The extension/specs idealogy is going to take some getting used to. I just feel like when I'm reading a tutorial, like I don't know if it's the most modern, politically correct way of doing things.

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Right now, all updates are in driver revisions. The way forward for the new version is currently unclear, however the hope is that Khronos will release a lib/header set for people to link to for each platform; updates and hardware functionality will come in drivers still; the lib is likely to be a stub which just lets you talk to the hardware.

The new version (Longs Peak or LP) is going to be VERY different from the OpenGL people are used to; gone (or "emulated") are all the 'nice' functions such as glVertex, instead everything is buffers of data; however this is a Good Thing(tm) as it represents how the hardware works better which means better speed [smile]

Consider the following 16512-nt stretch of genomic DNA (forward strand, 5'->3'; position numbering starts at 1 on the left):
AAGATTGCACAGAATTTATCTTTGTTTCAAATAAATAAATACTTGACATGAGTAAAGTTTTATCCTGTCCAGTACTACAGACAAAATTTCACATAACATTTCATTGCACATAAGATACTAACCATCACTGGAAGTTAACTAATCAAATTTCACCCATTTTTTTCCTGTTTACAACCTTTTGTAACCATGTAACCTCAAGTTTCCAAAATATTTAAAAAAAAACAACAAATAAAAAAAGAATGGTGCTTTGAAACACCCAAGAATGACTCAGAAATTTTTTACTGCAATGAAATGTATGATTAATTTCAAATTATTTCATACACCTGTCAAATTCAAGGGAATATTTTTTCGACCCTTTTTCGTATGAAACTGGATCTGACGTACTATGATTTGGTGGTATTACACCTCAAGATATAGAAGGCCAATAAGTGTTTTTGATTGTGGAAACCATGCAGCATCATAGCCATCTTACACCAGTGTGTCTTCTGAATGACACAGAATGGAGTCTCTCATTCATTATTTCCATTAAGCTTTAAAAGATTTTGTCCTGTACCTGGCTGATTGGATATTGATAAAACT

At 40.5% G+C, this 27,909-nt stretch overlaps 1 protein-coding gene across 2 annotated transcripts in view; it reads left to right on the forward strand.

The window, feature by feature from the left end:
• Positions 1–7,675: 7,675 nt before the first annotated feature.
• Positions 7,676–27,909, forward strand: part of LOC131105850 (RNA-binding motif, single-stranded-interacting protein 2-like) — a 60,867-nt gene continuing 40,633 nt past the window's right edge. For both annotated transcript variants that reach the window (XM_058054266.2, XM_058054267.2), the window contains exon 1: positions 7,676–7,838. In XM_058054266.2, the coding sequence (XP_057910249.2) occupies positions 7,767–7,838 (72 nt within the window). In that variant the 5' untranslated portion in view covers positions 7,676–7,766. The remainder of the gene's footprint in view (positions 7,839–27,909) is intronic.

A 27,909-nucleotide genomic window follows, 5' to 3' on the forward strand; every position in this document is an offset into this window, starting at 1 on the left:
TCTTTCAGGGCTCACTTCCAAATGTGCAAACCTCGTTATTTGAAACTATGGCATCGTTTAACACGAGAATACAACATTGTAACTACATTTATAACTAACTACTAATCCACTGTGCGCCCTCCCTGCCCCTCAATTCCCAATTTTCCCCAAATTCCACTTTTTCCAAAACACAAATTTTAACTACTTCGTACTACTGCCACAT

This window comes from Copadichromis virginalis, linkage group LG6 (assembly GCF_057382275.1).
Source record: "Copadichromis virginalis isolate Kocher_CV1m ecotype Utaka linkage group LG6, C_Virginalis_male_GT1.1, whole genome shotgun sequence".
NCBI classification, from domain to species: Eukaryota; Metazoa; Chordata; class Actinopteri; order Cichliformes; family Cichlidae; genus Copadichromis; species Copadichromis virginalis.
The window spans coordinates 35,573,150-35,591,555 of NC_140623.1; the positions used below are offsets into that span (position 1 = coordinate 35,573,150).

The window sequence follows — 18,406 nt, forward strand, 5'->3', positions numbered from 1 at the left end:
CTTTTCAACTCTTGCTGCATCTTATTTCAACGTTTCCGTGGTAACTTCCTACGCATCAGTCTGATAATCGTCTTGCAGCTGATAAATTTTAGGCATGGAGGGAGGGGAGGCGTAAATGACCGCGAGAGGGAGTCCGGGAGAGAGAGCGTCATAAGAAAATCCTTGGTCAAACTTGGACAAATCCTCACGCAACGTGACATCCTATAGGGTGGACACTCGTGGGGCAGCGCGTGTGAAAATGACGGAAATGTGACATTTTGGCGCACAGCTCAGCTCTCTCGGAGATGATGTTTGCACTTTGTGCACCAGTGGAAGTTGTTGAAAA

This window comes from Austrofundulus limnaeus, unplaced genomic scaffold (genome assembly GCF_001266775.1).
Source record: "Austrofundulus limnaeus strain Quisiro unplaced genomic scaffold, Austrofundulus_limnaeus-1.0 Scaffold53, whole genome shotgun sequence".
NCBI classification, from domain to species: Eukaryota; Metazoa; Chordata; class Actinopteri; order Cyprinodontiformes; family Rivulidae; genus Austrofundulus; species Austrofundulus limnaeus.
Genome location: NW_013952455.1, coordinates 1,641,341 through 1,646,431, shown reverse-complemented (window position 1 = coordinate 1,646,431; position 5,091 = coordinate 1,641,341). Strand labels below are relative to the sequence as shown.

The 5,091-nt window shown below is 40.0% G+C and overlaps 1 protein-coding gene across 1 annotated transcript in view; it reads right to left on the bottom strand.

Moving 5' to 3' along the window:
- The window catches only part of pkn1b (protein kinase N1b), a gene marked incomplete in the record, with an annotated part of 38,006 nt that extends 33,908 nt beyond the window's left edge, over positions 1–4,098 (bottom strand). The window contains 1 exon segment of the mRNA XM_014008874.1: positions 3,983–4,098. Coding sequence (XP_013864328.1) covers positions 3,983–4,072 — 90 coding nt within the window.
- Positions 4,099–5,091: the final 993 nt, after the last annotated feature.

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Some info on using GL 2.0 here, how to use it, etc.
http://www.opengl.org/wiki/index.php/Main_Page

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Okay, so I'm not the only one hoping for a header/static library package. I'd feel much cleaner that way.

Thanks everyone. I feel I have a better understandig of the world now.